In response to a boom in marine tourism, the Jamaican government (in collaboration with CITES) has moved to implement a new set of guidelines for dolphin conservation in the Caribbean. It sounds like an exciting end to long-standing concern for Caribbean dolphins ... but scientists fear the proposal isn't all it's cracked up to be. 

Dolphin capture in the Caribbean to supply captive facilities has been an issue of concern for over a decade. Image: R_A_L/Flickr

Perhaps the most noteworthy piece of the new policy puzzle is the requirement for any dolphin received by a captive facility to be acquired under strict guidelines and only after ecological surveys are done to establish how the capture will affect the local ecosystem.

"Trying to improve the situation with dolphin captures in the Caribbean has been an issue talked about for over a decade," explains Dr Chris Parsons, who has been involved in whale and dolphin research for just as many years. "There has been big concern over unsustainable captures in Cuba and there were illegal catches in the Dominican Republic too (despite there being laws prohibiting catches) that lead to huge public outcry locally."

Animal Welfare Institude marine mammal specialist Dr. Naomi Rose echoes this sentiment, adding that the welfare of Jamaica's captive dolphins has been compromised by poorly regulated facilities. 

On paper the new rules represent a great stride towards loosening the illegal wildlife trade's grip on local marine life, but it's important to remember that this sort of 'fix-all' reform only works if a clear enforcement strategy is put in place.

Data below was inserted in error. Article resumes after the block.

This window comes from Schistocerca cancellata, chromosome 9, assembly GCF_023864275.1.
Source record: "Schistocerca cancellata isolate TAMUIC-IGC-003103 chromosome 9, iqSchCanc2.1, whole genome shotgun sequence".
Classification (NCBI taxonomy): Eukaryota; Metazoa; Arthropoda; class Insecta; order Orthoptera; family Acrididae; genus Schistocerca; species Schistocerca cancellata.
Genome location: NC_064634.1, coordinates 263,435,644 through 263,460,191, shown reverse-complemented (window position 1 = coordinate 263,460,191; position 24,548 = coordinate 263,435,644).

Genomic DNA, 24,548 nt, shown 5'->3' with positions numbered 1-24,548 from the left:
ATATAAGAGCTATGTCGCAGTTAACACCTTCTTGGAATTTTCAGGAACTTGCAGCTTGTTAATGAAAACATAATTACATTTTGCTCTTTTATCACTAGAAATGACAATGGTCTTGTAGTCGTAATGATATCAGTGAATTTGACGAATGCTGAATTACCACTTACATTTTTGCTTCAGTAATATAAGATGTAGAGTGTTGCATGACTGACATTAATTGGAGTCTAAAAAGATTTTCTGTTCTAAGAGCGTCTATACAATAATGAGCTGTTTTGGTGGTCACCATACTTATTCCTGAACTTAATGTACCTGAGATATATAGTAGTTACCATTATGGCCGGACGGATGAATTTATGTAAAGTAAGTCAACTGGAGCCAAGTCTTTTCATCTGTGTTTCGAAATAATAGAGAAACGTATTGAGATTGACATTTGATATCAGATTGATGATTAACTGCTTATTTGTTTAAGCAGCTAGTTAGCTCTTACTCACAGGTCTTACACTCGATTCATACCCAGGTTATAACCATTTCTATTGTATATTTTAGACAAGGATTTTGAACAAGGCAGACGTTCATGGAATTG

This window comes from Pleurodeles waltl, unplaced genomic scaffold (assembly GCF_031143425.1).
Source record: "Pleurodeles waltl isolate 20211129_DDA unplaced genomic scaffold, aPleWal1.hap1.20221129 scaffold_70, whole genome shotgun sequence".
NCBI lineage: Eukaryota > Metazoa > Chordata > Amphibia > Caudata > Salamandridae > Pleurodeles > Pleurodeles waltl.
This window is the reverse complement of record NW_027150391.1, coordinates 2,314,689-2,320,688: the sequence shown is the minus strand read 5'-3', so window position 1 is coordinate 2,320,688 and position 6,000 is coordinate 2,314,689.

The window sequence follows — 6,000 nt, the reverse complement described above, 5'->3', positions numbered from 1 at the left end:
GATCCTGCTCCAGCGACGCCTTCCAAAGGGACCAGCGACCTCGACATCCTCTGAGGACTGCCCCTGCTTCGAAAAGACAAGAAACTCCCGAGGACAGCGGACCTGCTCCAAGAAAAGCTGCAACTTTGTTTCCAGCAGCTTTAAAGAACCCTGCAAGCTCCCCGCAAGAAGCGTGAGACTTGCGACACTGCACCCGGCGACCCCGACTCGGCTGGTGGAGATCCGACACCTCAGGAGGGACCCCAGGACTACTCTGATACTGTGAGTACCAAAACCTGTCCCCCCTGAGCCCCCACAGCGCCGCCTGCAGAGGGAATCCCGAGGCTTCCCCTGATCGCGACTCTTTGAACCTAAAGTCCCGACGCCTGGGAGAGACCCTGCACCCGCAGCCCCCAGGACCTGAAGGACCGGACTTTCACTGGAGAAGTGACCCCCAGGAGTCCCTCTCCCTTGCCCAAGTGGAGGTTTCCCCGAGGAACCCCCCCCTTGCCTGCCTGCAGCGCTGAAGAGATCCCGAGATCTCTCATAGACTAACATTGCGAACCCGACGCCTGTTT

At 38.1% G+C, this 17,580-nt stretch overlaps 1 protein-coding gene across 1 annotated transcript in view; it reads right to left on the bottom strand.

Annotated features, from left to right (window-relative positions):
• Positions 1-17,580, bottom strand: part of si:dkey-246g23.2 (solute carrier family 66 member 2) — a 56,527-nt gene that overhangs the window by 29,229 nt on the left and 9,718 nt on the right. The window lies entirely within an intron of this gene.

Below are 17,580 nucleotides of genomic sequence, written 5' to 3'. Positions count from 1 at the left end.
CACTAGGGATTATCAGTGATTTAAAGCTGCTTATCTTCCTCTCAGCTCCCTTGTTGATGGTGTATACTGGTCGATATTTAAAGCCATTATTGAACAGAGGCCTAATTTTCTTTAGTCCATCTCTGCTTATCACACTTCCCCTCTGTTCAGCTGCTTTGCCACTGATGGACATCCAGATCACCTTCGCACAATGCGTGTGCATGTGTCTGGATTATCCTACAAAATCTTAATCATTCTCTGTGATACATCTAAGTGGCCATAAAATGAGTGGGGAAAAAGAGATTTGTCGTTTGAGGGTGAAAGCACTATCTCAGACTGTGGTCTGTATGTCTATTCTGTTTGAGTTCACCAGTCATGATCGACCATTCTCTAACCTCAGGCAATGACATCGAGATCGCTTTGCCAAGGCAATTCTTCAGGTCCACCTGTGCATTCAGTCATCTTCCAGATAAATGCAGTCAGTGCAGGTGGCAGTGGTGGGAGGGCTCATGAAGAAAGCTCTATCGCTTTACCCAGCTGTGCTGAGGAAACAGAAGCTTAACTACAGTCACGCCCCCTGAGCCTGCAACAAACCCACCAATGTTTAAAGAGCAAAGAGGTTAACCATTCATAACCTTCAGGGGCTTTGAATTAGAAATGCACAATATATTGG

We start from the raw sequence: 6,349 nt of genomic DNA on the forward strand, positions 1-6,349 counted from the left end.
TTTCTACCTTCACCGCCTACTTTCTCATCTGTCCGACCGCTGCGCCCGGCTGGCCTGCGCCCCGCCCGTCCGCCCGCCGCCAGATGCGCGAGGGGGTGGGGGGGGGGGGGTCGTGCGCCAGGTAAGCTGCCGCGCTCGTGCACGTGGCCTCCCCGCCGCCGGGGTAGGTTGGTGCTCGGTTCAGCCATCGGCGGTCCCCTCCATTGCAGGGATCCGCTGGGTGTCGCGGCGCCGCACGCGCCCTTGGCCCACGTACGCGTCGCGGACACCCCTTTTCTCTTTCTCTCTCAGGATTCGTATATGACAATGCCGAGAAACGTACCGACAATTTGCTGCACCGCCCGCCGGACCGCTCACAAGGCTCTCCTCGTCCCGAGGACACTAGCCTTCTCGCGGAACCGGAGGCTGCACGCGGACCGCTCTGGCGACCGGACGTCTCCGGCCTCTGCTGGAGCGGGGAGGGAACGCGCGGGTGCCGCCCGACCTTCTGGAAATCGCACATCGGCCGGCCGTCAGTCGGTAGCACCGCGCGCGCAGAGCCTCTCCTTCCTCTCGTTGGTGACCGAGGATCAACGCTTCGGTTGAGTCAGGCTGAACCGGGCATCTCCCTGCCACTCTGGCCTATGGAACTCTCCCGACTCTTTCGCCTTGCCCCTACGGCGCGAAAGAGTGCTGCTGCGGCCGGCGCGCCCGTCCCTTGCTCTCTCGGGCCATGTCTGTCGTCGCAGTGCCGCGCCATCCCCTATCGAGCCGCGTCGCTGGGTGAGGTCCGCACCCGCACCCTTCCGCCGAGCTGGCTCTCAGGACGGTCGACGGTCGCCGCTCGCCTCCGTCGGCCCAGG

"[There is some concern] that this will be 'poop' protection only on paper," explains Parsons (best conservation acronym ever!). Important questions like who will monitor the new rules and divvy out punishment for rule-breakers remain largely unanswered by the proposal making its real impact an iffy one.

"The guidelines need to be enforceable [and] they need to be finalized yesterday," says Rose. "... in the decade and more [that] the government has been delaying, at least one dolphinarium has been built (with a lot of local damage to the environment)."

Despite obvious policy-maker problems here, the news isn't just doom and gloom ... short-term goals identified in the plan, like implementing a photo identification survey to track local populations, seem much more attainable and a good place to start.

"To date, no population estimates or surveys have been conducted in the Wider Caribbean," explain the policy makers. "The population sizes of the various species of dolphins occurring around Jamaica are therefore unknown."

The suggested three-year survey would help local scientists determine which species of dolphins move through Jamaican waters, how many individuals there are, and most importantly, how local stocks are being affected by legal and illegal dolphin catches. Like all scientific projects, the success of this one hangs on available funding and manpower (so far, they're still on the hunt for both).

We'll be keeping an eye out for any updates and hope to see some progress! 

Top header image: lolilujah/Flickr